To apply, click on the "Application Form" link on the left side of this page. This takes you directly to the Study Abroad website application page. When you are ready to apply, click on Create App. Your student account will be charged a nonrefundable $25.00 application fee. On the Program Application Page, fill out all required forms. Print out the “Signature Verification Form” and return it to 117 Arch.
The program usually departs from Chicago the day after Labor Day (Tuesday). The yearlong program of studies is organized into four major components: orientation (September), fall semester (September-December), spring semester (January-April), and April study/travel period (April-May).
The class schedule in Versailles is compressed to accommodate the study/travel periods. Courses meet all day, most days of the week. Students often improve their time-management skills in order to complete academic work, do laundry and shopping before stores close, explore Paris and still get away for the weekend.
Discover Another Culture: The Orientation Program
During the first four weeks of the semester, a special orientation program introduces the student to European culture before they become immersed in academic work. The program consists of an introduction to the history, language and culture of France and the Paris region. Through classes, lectures and guided-trips, the orientation month helps students settle into their new environment. Students receive information on resources and opportunities in the area and have time to adjust while exploring Versailles, Paris, and France.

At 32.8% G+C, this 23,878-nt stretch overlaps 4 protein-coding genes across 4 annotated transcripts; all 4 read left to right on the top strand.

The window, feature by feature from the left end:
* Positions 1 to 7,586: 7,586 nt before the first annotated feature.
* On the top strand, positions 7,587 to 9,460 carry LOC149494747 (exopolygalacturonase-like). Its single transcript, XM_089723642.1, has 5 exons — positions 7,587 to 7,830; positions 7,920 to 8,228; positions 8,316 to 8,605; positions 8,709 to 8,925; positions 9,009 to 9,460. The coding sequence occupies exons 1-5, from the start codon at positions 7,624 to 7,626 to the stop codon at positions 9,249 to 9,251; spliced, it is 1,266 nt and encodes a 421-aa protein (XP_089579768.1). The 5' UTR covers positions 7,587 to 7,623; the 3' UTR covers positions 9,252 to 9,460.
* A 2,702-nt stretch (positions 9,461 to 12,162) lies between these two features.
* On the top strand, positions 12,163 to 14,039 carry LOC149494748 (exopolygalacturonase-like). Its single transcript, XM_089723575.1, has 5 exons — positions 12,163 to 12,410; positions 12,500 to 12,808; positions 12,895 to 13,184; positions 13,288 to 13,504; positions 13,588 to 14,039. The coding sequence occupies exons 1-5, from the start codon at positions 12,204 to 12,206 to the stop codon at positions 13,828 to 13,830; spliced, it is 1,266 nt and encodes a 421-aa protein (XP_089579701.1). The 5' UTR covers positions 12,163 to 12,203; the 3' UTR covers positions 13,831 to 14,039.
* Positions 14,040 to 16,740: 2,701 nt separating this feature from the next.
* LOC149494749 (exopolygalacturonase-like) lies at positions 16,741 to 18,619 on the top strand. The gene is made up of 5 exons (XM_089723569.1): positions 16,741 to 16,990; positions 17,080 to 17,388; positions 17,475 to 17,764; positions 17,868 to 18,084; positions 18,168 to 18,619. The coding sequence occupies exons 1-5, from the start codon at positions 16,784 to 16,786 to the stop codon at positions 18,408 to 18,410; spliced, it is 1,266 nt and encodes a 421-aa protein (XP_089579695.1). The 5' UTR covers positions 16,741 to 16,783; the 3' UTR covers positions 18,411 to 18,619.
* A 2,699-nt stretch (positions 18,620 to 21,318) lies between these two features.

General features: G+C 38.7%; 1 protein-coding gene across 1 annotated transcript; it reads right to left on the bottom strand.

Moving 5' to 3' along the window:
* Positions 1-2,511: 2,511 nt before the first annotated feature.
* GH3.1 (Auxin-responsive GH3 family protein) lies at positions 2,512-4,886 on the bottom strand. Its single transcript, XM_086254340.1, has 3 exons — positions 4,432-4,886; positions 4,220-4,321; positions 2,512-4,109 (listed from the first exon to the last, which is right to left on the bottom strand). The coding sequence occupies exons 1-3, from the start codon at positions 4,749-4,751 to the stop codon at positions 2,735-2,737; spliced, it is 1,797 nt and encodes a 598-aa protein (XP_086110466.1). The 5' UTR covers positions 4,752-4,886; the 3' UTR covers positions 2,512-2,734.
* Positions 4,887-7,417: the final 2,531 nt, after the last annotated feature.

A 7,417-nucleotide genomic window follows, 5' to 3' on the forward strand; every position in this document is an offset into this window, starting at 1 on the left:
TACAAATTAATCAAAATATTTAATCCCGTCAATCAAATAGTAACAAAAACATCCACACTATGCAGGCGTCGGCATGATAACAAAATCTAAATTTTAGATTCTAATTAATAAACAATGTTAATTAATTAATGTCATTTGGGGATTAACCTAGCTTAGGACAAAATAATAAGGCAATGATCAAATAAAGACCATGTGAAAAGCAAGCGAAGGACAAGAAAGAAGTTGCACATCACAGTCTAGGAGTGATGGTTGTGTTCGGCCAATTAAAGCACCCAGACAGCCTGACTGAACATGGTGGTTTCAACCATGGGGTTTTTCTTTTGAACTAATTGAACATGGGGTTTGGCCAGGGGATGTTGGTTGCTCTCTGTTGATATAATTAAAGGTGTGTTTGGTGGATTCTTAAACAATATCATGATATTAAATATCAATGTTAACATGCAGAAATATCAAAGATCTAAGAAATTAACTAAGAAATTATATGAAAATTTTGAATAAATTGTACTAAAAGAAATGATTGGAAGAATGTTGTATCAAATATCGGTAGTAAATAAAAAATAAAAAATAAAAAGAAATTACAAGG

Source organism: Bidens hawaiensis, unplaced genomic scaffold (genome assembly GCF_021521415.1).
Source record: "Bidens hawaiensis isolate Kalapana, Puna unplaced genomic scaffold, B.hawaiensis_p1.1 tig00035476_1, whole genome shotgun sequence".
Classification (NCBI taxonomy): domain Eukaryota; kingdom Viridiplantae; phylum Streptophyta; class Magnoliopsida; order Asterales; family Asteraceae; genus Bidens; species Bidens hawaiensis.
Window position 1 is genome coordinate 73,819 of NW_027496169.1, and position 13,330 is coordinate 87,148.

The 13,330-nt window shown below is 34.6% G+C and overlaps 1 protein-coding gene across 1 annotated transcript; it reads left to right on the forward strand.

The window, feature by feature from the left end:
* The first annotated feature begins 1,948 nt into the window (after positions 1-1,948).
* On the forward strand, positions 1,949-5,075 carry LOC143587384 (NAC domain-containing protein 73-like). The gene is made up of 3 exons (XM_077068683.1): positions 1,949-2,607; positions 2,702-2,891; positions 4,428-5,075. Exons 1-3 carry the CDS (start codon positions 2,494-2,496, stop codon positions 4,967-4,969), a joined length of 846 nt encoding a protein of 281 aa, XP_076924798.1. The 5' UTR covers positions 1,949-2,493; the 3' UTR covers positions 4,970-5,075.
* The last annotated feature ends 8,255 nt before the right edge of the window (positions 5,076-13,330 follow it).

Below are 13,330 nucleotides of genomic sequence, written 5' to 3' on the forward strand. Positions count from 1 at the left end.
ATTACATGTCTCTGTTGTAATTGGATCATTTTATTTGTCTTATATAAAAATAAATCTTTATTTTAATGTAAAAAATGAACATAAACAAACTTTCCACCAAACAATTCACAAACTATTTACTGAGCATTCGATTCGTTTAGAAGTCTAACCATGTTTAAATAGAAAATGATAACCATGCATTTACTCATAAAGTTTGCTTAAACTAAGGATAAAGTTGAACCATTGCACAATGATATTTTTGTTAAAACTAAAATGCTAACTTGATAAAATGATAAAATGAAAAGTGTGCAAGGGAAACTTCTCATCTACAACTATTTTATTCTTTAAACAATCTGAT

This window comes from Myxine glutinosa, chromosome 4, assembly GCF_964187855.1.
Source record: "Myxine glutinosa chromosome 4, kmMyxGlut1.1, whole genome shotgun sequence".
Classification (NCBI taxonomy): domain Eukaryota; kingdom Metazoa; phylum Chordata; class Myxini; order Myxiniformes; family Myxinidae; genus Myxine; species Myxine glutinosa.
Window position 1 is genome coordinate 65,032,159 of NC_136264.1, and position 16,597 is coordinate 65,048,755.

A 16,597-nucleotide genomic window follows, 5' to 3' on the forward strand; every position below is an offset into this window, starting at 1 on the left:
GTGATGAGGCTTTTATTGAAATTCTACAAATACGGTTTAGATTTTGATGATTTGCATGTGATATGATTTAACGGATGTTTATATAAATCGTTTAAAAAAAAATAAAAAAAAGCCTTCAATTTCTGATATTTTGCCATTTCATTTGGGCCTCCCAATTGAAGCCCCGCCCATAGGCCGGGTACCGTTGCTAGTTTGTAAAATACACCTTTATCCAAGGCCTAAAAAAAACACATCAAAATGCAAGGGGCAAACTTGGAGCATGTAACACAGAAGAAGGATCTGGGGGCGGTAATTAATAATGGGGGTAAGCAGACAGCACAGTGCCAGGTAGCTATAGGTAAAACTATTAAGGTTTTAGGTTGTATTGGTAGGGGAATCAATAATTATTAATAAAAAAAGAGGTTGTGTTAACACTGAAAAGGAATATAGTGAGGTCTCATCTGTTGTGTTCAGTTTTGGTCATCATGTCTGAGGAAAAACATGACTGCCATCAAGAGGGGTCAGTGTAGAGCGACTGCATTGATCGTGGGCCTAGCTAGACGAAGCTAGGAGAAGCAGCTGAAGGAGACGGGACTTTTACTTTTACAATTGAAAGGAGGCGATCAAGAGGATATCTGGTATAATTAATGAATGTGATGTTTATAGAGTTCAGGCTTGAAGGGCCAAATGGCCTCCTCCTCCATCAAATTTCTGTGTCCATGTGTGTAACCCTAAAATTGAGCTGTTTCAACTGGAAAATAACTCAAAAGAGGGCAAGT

By being exposed to a variety of cultures, participants in the Versailles program gain a better understanding of the inherent relationship between a culture and its architecture. Students who study in Versailles deepen their knowledge of buildings and cities and this knowledge is reinforced in their work. Often, the new perspectives opened by European study increase students' interest in their homeland; many return with a new sensitivity to the architecture and culture of the United States.
Course of Study
The program of study in Versailles includes courses in architectural design, history, and structures (all academically equivalent to those offered in Urbana) and additional course activities with seminar and independent study credit. Classroom activities are supplemented by guest lectures, field trips, and directed independent study-travel. The program draws on the uniqueness of its European setting to illustrate important principles and heighten learning.